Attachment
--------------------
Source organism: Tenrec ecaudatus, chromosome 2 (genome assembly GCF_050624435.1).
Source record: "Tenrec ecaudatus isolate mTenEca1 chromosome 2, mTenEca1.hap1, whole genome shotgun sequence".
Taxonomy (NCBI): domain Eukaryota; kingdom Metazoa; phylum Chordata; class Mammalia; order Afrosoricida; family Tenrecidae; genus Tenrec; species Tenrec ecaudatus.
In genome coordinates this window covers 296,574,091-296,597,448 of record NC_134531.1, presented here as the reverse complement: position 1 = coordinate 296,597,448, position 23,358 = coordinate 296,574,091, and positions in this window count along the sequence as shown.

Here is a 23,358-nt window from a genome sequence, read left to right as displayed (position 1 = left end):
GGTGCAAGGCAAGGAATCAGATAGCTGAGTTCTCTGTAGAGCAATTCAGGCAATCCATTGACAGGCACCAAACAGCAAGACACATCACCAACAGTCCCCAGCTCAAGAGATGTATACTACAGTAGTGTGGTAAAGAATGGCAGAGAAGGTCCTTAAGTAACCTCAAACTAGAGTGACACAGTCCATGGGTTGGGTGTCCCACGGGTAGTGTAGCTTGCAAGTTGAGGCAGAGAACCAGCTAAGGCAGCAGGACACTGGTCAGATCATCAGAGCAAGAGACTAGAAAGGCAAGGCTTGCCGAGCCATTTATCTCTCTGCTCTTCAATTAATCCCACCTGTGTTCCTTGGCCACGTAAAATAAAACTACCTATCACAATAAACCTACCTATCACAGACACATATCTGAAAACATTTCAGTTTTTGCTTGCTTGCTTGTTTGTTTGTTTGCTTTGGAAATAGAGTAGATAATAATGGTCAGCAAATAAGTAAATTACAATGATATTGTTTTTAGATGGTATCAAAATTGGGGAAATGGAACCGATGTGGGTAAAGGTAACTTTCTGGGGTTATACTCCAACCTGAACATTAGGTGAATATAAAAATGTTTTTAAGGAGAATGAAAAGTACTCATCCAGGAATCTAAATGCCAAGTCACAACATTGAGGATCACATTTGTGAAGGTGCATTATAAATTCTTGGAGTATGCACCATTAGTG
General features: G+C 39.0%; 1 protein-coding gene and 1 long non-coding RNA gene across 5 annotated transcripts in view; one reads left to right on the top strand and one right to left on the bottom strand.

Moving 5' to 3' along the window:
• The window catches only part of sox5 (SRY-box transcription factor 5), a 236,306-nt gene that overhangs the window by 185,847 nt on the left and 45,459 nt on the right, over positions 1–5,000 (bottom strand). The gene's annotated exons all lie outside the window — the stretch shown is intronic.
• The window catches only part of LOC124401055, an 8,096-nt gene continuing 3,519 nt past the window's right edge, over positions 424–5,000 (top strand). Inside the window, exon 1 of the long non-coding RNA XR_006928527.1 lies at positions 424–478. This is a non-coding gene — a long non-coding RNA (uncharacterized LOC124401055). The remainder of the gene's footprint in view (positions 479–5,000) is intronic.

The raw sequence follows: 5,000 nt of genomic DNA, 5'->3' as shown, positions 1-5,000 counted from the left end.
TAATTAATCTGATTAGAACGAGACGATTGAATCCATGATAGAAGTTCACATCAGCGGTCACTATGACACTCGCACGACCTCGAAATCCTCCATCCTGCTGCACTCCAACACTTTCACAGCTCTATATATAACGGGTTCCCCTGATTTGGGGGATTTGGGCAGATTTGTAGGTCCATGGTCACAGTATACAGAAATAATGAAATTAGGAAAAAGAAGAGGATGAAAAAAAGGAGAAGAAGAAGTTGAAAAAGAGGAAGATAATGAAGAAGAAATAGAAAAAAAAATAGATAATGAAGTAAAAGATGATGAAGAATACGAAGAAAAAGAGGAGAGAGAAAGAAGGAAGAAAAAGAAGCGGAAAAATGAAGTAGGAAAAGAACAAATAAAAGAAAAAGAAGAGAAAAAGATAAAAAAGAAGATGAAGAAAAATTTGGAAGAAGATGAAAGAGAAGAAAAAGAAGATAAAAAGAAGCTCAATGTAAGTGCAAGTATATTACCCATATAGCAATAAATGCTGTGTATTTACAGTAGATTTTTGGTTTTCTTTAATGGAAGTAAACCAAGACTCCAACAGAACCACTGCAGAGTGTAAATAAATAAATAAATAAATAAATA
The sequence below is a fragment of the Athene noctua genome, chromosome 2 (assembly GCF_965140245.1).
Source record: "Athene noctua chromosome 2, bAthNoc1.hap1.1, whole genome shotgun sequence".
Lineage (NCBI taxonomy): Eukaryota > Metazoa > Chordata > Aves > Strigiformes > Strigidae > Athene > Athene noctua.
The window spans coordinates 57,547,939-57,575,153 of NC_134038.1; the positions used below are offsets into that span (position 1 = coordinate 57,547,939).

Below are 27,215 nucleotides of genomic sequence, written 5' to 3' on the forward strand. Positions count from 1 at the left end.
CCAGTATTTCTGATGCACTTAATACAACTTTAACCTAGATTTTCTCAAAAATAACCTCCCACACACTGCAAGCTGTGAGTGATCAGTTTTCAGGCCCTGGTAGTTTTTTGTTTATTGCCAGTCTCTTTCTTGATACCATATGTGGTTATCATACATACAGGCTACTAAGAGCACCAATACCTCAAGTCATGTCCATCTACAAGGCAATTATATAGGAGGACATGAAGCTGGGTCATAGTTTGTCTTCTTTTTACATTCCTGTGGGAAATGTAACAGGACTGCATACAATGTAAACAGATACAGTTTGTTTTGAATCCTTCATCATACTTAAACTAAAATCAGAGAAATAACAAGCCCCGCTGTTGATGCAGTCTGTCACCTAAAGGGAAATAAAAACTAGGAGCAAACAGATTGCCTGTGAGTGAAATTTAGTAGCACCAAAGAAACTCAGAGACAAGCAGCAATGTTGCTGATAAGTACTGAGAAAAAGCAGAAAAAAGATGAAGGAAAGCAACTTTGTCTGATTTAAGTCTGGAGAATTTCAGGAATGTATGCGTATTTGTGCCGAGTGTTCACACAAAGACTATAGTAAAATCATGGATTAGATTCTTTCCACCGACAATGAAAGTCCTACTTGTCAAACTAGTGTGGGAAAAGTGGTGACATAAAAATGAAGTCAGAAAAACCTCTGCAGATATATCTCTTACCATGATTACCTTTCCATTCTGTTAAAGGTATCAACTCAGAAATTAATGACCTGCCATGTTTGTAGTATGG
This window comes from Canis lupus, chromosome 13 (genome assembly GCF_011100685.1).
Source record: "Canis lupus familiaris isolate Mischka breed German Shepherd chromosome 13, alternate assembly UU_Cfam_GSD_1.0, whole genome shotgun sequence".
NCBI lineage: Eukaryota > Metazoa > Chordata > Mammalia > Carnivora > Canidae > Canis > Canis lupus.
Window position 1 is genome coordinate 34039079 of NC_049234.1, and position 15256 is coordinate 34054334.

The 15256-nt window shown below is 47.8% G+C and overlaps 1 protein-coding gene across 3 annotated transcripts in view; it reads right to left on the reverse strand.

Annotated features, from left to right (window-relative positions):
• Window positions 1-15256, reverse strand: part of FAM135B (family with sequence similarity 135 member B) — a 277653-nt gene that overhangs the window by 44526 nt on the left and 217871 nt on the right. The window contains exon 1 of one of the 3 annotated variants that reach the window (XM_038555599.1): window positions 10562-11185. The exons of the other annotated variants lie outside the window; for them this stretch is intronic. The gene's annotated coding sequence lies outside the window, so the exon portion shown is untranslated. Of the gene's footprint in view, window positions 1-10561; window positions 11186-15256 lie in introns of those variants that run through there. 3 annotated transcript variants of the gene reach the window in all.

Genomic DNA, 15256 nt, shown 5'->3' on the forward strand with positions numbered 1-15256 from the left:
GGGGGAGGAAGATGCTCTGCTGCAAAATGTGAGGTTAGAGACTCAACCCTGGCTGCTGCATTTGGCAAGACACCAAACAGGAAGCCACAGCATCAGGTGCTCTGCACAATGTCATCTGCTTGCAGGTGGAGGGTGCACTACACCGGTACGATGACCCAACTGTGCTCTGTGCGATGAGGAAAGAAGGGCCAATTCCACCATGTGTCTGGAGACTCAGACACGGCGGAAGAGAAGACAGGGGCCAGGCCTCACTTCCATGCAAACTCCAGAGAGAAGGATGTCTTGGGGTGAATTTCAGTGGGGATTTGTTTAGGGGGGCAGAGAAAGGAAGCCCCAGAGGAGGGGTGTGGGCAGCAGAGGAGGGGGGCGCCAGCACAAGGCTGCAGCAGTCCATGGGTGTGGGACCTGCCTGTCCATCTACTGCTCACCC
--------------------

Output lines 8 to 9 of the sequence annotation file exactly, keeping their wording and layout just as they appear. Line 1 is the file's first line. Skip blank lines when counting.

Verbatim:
Moving 5' to 3' along the window:
• The window catches only part of sox5 (SRY-box transcription factor 5), a 236,306-nt gene that overhangs the window by 185,847 nt on the left and 45,459 nt on the right, over positions 1–5,000 (bottom strand). The gene's annotated exons all lie outside the window — the stretch shown is intronic.